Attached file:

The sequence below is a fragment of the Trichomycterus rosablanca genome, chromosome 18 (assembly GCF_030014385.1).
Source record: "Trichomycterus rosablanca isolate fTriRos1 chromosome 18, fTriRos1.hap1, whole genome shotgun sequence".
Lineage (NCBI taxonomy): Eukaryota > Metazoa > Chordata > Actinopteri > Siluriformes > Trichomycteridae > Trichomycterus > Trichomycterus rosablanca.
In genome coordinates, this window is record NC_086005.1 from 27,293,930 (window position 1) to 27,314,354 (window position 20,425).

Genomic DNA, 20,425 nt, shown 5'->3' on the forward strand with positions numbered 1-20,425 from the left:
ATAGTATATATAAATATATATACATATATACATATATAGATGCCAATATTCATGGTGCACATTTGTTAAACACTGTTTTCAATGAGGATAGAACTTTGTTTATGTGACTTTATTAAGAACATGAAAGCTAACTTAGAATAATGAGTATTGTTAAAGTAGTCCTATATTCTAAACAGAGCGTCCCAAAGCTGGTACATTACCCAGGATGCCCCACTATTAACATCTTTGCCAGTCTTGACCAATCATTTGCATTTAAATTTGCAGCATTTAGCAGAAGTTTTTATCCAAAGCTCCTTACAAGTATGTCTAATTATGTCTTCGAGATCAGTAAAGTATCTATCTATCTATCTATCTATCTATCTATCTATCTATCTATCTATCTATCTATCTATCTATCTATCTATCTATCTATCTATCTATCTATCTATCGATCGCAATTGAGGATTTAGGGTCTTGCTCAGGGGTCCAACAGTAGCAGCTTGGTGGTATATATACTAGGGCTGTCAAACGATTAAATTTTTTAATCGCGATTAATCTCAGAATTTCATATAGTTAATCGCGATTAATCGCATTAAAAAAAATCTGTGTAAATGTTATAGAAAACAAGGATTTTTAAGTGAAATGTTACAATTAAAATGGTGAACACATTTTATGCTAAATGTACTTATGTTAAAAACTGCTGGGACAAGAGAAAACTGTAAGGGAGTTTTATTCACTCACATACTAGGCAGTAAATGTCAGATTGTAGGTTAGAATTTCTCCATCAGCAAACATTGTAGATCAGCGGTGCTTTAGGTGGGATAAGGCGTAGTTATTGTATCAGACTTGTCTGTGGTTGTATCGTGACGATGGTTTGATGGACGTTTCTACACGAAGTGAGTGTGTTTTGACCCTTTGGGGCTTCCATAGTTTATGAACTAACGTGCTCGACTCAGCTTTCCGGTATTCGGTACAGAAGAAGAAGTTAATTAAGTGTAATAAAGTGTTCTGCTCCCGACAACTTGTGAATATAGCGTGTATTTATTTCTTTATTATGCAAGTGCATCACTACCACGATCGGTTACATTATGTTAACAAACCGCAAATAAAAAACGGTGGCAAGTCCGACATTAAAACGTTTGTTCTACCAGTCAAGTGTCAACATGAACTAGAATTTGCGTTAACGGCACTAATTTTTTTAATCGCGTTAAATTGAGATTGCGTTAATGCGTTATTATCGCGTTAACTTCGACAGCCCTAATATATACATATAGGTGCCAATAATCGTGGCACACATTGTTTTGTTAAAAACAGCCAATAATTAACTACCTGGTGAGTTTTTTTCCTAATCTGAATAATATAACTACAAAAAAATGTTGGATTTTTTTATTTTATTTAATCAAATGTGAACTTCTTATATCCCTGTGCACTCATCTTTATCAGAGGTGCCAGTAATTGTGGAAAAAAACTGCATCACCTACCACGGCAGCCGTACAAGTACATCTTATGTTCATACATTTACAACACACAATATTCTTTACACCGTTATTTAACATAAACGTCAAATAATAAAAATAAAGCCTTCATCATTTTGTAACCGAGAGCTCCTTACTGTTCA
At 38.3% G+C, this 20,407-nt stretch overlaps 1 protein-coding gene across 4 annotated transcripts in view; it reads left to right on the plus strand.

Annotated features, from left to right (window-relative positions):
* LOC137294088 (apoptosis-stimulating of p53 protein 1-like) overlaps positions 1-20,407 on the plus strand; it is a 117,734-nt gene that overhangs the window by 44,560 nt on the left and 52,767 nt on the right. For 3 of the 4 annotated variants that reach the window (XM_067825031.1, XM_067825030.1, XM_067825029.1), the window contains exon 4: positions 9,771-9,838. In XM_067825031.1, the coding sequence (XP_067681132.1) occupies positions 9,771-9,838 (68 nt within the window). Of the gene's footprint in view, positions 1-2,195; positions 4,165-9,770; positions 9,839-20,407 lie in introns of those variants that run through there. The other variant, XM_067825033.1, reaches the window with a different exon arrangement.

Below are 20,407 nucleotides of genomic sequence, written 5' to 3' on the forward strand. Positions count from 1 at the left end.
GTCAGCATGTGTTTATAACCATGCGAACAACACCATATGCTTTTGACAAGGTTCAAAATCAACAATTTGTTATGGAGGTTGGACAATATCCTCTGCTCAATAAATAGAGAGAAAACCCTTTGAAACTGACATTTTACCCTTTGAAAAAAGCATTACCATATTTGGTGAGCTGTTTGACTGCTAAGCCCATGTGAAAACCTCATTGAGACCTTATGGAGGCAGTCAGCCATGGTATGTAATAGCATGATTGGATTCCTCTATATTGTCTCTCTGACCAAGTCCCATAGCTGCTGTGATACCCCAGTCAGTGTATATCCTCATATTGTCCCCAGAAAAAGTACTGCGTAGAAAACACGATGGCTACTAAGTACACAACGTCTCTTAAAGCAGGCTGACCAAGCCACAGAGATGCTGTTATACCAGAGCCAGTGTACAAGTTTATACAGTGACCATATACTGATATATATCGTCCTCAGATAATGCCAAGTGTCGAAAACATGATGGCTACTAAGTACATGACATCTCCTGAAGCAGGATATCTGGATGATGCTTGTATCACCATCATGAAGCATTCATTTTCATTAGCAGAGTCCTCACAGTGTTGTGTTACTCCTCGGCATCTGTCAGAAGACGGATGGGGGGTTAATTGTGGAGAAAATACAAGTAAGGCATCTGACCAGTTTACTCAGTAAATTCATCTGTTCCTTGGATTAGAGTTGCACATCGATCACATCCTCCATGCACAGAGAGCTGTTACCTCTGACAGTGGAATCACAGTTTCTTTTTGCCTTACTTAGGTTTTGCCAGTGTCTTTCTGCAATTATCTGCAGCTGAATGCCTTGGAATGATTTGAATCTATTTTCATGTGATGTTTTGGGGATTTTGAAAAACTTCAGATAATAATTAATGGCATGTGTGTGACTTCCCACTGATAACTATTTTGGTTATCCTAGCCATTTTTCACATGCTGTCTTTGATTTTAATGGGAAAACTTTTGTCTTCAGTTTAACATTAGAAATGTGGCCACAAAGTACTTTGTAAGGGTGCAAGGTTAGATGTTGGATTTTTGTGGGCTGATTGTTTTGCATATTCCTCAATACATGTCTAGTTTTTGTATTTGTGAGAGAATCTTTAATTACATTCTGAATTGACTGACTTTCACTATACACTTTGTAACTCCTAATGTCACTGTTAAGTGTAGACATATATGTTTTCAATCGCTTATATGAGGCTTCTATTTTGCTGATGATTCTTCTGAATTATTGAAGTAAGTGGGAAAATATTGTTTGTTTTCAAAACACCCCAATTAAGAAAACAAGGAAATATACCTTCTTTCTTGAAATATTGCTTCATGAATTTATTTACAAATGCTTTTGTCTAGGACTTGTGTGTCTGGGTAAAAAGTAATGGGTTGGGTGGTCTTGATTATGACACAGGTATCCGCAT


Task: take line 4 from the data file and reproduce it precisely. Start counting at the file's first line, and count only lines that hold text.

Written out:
In genome coordinates, this window is record NC_086005.1 from 27,293,930 (window position 1) to 27,314,354 (window position 20,425).